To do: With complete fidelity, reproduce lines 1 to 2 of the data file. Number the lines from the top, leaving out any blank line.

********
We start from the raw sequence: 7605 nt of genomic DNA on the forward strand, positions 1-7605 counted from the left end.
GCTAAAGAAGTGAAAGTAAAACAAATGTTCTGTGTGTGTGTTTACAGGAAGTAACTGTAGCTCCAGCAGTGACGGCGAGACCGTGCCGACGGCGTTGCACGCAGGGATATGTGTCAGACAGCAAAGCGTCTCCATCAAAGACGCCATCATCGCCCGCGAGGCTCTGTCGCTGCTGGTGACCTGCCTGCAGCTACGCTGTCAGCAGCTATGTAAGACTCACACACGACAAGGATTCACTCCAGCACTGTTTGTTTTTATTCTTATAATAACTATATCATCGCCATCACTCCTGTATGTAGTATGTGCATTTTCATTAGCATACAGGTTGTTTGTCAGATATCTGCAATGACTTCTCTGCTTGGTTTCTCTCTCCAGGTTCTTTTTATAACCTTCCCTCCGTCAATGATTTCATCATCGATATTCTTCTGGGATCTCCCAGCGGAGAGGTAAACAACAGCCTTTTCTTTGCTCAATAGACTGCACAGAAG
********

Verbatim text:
We start from the raw sequence: 7605 nt of genomic DNA on the forward strand, positions 1-7605 counted from the left end.
GCTAAAGAAGTGAAAGTAAAACAAATGTTCTGTGTGTGTGTTTACAGGAAGTAACTGTAGCTCCAGCAGTGACGGCGAGACCGTGCCGACGGCGTTGCACGCAGGGATATGTGTCAGACAGCAAAGCGTCTCCATCAAAGACGCCATCATCGCCCGCGAGGCTCTGTCGCTGCTGGTGACCTGCCTGCAGCTACGCTGTCAGCAGCTATGTAAGACTCACACACGACAAGGATTCACTCCAGCACTGTTTGTTTTTATTCTTATAATAACTATATCATCGCCATCACTCCTGTATGTAGTATGTGCATTTTCATTAGCATACAGGTTGTTTGTCAGATATCTGCAATGACTTCTCTGCTTGGTTTCTCTCTCCAGGTTCTTTTTATAACCTTCCCTCCGTCAATGATTTCATCATCGATATTCTTCTGGGATCTCCCAGCGGAGAGGTAAACAACAGCCTTTTCTTTGCTCAATAGACTGCACAGAAG